As April 15th approaches, excitement for the release of David Foster Wallace’s new novel is growing. This morning, The Millions posted the first sentence of The Pale King. With this brief taste, some reviews, and previously published excerpts, I am awfully excited to read this novel.
Perhaps I am too much of a DFW fan to accurately analyze the coming work, but I find this sentence to be breathtaking. In one (albeit rather long) sentence, he wraps up a seemingly encyclopedic knowledge in an accurate description of a mid-western American landscape. Tax day can’t come soon enough.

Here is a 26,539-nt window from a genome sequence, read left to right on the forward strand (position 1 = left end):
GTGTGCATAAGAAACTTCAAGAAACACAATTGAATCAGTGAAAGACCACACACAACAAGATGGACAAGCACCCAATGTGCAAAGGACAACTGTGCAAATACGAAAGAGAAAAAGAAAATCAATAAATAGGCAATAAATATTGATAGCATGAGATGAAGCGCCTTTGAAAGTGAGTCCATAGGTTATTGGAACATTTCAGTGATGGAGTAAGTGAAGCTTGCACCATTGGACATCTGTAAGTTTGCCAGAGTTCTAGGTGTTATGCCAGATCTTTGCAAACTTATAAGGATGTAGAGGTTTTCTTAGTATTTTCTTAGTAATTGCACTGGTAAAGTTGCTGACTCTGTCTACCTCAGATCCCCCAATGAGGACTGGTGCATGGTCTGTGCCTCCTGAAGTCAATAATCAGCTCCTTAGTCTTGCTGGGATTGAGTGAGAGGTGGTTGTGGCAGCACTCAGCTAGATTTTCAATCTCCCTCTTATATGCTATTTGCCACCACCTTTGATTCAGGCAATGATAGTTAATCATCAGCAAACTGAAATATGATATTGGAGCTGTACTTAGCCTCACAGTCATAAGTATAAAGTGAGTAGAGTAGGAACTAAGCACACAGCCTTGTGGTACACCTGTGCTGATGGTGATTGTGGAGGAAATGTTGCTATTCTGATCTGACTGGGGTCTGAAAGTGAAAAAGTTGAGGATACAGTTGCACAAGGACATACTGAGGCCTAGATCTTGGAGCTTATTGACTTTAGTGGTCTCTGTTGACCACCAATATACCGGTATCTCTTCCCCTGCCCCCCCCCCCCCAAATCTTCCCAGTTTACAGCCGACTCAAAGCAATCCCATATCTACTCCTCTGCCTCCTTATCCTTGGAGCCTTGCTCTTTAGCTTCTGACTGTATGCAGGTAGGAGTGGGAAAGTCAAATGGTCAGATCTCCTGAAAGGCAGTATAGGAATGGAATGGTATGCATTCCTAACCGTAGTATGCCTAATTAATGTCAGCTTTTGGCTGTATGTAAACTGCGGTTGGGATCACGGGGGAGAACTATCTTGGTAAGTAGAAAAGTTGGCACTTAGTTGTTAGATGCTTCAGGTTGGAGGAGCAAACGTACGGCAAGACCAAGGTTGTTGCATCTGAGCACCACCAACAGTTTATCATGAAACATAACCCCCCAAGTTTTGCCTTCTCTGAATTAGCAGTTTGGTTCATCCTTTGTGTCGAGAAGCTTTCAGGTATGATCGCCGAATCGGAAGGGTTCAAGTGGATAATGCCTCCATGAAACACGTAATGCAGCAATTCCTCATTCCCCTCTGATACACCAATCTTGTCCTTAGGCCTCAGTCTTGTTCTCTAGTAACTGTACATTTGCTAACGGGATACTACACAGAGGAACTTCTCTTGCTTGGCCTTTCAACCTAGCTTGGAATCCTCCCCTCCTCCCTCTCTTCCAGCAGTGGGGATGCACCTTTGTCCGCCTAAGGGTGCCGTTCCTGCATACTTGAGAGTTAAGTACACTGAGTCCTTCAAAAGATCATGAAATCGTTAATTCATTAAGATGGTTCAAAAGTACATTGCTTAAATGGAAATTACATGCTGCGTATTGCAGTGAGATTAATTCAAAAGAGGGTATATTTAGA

While I have been trying to avoid the fetishization of DFW since his too-early death, I cannot resist re-posting these first lines:
Past the flannel plains and blacktop graphs and skylines of canted rust, and past the tobacco-brown river overhung with weeping trees and coins of sunlight through them on the water downriver, to the place beyond the windbreak, where untilled fields simmer shrilly in the a.m. heat: shattercane, lamb’s‑quarter, cutgrass, sawbrier, nutgrass, jimsonweed, wild mint, dandelion, foxtail, muscadine, spinecabbage, goldenrod, creeping charlie, butter-print, nightshade, ragweed, wild oat, vetch, butcher grass, invaginate volunteer beans, all heads gently nodding in a morning breeze like a mother’s soft hand on your cheek.